At first sight, Christian Wolff‘s Tuba Song looks odd. It looks like a sketch, something unfinished. And actually, it is. The interpreter is responsible for bringing the music to performance in her own way. You might ask, What‘s new about that? Well, like many other composers, Wolff writes chains of notes. In his case, though, he writes almost no other parameters: no tempo, no dynamic, no articulation, very flexible durations. In other words, an open field for interpretation. This is a work for solo instrument, but also his ensemble writing is often very free, leaving many decisions to the performers.
This reflects his association with free thinkers and experimentalists like John Cage, Merce Cunningham, Robert Rauschenberg, Cornelius Cardew, Michael Parsons, Frederic Rzewski, John Tilbury and many others. It reflects his engagement for a just and egalitarian society. It mirrors his interest in making New Music available not only to specialists, but also to Every(wo)man. It shows us how playing music together can become a model of society, a field of experimentation not only for performing but also philosophizing about and actually living together. He has an ongoing series of works all of which are titled Exercise, which deal with precisely this model.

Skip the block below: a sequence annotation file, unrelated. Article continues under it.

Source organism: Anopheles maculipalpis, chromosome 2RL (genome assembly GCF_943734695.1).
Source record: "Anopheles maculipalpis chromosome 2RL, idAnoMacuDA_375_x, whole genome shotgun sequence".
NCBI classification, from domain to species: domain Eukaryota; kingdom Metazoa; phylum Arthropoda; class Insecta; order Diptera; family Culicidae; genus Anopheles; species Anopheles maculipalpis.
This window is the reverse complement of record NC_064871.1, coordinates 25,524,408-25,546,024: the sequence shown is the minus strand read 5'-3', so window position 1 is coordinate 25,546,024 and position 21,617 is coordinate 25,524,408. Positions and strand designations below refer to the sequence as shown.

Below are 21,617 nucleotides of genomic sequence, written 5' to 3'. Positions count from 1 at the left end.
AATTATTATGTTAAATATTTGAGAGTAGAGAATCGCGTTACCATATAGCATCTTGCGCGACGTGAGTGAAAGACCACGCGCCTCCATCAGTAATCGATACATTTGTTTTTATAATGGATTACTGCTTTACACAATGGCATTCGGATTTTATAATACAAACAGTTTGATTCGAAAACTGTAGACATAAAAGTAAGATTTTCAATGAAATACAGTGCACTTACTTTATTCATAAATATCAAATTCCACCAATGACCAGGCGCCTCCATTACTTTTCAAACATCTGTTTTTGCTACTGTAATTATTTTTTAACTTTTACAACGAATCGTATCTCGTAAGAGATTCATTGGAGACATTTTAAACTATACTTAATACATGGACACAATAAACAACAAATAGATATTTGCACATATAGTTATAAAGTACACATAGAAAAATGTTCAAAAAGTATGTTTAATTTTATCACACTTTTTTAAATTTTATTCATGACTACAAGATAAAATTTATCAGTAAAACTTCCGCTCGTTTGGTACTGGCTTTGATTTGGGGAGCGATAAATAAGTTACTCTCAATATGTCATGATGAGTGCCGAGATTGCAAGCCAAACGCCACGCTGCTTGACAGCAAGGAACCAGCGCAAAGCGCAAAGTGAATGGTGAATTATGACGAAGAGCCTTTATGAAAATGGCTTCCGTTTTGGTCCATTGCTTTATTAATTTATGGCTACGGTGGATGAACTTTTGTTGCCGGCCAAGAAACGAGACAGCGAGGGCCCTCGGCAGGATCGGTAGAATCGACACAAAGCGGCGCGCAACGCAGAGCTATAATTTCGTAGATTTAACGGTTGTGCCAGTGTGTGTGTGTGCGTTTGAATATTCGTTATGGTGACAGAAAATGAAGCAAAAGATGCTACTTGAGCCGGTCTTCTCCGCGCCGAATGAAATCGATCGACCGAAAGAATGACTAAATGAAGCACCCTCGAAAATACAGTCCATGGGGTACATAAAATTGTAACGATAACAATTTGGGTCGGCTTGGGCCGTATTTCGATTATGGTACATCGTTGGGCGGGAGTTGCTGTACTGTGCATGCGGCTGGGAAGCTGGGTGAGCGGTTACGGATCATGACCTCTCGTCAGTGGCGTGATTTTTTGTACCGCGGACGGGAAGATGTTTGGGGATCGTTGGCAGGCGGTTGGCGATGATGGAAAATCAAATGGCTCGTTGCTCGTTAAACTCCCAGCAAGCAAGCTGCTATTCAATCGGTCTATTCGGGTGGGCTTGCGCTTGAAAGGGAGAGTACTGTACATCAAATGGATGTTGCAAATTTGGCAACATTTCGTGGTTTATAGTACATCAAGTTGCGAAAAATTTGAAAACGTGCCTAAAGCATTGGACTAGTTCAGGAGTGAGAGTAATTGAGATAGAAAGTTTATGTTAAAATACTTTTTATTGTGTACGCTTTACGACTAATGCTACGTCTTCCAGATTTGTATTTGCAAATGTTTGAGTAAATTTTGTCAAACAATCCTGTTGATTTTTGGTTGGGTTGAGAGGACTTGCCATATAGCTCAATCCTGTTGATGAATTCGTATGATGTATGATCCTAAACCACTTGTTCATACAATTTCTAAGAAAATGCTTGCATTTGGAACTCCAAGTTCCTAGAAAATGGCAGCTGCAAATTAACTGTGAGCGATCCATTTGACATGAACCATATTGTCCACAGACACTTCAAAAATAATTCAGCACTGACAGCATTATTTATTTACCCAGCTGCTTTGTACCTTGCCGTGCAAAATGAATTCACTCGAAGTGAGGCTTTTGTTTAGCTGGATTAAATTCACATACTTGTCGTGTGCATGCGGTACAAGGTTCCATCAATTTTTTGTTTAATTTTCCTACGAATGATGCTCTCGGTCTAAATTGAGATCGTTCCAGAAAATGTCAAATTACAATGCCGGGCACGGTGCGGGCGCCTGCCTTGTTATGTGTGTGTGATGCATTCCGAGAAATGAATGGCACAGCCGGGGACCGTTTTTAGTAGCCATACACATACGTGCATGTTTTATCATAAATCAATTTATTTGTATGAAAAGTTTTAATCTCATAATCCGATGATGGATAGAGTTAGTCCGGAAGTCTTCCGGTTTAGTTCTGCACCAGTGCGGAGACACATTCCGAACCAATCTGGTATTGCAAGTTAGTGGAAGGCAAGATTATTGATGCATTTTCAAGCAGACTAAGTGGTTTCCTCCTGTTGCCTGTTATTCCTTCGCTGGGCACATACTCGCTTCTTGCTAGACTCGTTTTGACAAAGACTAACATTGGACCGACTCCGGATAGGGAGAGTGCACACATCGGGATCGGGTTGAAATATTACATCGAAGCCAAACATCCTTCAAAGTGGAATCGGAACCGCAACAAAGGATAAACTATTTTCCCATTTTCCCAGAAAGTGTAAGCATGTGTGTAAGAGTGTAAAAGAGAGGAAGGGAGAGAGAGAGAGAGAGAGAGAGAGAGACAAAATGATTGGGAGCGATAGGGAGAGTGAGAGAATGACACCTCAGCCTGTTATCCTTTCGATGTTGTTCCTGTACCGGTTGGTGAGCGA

At the end of the 1960s and in the early 1970s Wolff was in close contact with the English Experimental composers, mainly Cornelius Cardew - who at that time was increasingly developing Markist-Leninist leanings - and other members of the Scratch Orchestra. At this time Wolff tried to find new ways to create works which could be realized by Every(wo)man: the result was Prose Collection, a set of pieces written entirely in non-specialist language which has since come to be recognized as a classic of the New Music repertoire.
Wolff is clearly part of the American Experimental Music tradition - Ives, Varese, Ruggles, Partch, Nancarrow, Cage. He can also be seen in the German context of Brecht/Weill/Eisler; also the workers songs of the organised labour movement in the US are an important reference within his compositional work. In many pieces he has utilized songs of First Peoples as source material.
In the case of Tuba Song „The pitch material of the piece is drawn from transcriptions of two Navajo songs, rhythms are freely composed and flexibly performable (pauses between phrases, sustained sounds, running figurations are all of relatively unspecified duration). Structural units are arranged in a manner somewhat analogous to the song structures. The music is written to be played as a solo or, with two tubas or one of two tuba parts on tape, in free heterophony.“*
*Wolff, Christian, Cues: Writings & Conversations/Hinweise: Schriften und Gespräche, Köln: Musiktexte (eds.) G. Gronemeyer & R. Oehlschagel (1998).
-Melvyn Poore, 31.5.2020